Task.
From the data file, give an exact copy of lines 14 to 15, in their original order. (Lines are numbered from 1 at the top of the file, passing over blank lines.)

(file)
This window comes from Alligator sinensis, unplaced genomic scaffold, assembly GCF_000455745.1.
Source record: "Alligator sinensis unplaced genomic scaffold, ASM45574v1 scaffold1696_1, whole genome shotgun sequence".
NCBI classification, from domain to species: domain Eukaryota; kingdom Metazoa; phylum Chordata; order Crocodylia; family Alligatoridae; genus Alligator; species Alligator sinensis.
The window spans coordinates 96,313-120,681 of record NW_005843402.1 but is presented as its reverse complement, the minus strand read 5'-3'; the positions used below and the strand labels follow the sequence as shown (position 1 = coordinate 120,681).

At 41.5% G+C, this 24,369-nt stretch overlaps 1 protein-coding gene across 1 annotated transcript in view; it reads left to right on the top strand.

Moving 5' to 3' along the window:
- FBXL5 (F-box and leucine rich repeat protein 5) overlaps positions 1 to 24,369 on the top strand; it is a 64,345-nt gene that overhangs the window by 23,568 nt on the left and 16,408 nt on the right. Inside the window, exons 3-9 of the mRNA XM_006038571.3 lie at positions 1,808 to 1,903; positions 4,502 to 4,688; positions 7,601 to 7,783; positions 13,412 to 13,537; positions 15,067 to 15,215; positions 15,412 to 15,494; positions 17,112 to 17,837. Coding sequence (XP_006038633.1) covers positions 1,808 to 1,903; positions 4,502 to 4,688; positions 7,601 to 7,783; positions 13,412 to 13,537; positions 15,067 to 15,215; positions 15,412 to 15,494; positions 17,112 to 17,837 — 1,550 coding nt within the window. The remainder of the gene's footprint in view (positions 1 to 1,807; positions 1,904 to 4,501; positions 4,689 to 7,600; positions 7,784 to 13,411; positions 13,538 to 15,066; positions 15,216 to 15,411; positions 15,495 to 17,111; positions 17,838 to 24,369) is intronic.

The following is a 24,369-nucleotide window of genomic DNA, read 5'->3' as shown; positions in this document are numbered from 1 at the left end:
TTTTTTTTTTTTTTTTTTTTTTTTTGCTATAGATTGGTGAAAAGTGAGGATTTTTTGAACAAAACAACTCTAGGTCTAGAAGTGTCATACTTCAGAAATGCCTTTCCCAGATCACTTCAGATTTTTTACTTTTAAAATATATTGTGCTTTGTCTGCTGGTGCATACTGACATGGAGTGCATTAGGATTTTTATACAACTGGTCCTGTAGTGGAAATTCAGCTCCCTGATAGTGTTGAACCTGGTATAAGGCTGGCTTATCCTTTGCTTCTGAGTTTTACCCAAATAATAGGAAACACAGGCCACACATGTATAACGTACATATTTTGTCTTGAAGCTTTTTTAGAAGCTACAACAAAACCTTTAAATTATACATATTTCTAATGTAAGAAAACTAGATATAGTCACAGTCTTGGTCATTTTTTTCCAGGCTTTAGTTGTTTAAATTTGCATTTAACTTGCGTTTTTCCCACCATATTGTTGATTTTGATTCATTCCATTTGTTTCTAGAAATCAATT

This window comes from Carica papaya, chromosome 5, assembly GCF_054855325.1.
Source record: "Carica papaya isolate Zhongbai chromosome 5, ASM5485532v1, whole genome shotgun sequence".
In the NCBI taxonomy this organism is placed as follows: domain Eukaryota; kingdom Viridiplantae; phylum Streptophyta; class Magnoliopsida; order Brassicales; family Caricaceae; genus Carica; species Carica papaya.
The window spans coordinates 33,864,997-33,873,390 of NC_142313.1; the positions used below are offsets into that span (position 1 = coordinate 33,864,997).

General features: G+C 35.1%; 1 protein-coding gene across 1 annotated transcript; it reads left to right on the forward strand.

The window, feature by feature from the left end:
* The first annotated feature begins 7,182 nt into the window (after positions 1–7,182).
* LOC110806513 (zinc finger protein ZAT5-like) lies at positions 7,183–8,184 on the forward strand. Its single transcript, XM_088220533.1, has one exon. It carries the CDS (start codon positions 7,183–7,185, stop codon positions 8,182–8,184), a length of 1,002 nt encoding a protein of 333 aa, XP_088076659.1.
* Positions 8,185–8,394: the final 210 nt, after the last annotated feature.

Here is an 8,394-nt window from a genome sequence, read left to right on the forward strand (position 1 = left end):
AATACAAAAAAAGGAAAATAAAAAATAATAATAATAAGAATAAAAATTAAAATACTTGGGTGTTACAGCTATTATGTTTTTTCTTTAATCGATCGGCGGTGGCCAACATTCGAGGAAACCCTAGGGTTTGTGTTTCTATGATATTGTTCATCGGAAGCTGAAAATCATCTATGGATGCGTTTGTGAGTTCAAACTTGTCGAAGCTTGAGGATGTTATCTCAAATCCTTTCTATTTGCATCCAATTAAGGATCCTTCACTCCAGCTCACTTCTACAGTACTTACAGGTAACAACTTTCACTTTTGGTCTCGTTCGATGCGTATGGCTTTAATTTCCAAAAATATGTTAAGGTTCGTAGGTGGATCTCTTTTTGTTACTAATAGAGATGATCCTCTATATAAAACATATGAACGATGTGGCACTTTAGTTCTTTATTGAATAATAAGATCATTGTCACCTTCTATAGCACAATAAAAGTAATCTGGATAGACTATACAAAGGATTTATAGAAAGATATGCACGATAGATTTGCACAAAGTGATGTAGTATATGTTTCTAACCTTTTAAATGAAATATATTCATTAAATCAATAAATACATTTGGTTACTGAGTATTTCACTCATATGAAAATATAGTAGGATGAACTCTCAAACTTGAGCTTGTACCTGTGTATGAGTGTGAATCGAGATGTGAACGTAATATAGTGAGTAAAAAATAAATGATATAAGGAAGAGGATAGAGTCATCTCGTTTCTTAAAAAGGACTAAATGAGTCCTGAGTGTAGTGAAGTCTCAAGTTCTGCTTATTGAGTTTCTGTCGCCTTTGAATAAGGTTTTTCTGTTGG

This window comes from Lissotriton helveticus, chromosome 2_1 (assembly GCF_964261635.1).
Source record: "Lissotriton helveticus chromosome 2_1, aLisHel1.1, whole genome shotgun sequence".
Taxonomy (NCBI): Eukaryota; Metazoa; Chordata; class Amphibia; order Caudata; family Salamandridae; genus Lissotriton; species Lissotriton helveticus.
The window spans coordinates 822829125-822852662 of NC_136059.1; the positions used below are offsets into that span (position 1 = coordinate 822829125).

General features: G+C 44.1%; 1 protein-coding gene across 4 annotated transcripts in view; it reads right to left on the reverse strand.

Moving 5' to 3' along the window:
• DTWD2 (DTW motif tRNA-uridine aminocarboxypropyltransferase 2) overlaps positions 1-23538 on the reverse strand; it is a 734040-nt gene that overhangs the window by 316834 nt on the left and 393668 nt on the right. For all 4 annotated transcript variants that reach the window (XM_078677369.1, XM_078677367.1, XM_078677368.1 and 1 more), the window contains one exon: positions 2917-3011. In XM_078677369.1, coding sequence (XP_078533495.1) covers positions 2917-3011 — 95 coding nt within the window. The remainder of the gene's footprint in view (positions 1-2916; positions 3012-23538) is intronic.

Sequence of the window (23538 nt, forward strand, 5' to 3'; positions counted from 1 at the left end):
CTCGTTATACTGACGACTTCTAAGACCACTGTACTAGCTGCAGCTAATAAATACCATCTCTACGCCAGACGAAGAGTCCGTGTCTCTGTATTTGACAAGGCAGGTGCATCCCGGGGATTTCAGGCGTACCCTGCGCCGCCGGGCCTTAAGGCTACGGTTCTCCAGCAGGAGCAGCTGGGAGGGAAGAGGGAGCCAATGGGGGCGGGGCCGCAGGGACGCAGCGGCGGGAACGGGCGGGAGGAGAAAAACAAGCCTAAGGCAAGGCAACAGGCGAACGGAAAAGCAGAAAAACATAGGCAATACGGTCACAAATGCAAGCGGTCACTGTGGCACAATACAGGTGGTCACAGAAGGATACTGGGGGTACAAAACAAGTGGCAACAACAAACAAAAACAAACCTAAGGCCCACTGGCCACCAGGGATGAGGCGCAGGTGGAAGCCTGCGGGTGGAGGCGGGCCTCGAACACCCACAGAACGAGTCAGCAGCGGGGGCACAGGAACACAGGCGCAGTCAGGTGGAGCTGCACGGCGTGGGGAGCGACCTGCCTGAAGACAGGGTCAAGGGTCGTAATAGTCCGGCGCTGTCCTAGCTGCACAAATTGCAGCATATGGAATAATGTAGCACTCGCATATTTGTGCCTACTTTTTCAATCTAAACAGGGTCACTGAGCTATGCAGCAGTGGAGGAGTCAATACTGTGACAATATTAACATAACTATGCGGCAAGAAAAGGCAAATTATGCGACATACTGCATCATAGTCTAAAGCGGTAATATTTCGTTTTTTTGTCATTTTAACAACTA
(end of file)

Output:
General features: G+C 35.1%; 1 protein-coding gene across 1 annotated transcript; it reads left to right on the forward strand.

The window, feature by feature from the left end: